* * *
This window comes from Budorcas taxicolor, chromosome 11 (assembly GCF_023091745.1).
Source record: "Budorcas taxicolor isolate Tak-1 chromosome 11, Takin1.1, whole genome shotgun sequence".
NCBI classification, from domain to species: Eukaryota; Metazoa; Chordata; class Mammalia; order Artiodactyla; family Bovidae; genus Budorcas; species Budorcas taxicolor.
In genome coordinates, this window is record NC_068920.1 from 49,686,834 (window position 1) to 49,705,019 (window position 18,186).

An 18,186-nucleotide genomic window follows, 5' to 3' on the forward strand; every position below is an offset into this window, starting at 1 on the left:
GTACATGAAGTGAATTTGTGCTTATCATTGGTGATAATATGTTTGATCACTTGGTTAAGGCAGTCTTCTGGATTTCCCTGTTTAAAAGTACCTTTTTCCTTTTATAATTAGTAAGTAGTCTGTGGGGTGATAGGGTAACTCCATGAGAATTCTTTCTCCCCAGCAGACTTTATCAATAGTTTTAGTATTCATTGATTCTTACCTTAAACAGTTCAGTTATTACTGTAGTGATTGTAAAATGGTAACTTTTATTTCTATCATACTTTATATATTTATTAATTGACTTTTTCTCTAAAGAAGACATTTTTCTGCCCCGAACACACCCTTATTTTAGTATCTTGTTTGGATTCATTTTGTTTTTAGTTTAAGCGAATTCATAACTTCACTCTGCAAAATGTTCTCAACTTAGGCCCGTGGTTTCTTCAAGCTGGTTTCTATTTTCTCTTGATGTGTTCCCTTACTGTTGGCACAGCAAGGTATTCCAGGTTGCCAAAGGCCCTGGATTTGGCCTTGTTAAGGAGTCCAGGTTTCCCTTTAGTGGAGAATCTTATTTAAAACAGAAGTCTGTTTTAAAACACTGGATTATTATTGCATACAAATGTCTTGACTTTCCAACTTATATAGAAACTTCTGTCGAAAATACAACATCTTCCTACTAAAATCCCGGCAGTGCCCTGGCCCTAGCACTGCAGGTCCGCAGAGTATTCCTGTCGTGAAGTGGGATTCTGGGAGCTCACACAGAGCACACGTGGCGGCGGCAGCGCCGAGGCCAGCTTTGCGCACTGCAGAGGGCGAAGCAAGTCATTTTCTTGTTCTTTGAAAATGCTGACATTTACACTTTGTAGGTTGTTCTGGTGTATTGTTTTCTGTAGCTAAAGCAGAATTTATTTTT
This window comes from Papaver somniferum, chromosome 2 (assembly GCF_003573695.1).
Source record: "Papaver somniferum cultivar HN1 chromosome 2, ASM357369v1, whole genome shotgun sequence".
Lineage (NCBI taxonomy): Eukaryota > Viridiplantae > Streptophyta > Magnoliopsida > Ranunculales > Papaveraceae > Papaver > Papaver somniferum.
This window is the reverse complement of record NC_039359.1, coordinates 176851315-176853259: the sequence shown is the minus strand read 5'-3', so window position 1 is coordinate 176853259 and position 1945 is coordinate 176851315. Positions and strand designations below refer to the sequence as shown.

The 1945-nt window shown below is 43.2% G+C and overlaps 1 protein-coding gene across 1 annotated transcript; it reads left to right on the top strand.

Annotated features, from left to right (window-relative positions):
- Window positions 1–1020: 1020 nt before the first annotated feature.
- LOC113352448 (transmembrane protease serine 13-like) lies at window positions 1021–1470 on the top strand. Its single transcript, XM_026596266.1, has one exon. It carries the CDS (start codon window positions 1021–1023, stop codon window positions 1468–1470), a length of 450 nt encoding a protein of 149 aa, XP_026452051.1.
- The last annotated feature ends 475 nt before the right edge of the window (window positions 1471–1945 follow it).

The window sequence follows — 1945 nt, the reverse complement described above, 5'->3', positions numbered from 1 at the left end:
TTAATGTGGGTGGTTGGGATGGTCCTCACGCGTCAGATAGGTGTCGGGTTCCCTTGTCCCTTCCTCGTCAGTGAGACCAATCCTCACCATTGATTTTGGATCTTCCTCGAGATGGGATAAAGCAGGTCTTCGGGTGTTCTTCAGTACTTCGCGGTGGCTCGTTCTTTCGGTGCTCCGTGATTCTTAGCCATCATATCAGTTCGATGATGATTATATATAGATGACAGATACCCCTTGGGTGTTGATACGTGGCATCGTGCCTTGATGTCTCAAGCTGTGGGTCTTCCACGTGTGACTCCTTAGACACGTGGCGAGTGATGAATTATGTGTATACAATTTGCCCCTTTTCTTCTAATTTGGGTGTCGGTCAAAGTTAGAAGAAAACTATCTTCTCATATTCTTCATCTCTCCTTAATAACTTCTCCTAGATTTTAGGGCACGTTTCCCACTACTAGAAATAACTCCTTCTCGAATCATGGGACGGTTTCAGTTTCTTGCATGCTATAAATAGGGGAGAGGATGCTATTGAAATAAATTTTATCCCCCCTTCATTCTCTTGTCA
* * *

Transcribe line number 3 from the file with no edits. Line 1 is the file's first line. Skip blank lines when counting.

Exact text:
NCBI classification, from domain to species: Eukaryota; Metazoa; Chordata; class Mammalia; order Artiodactyla; family Bovidae; genus Budorcas; species Budorcas taxicolor.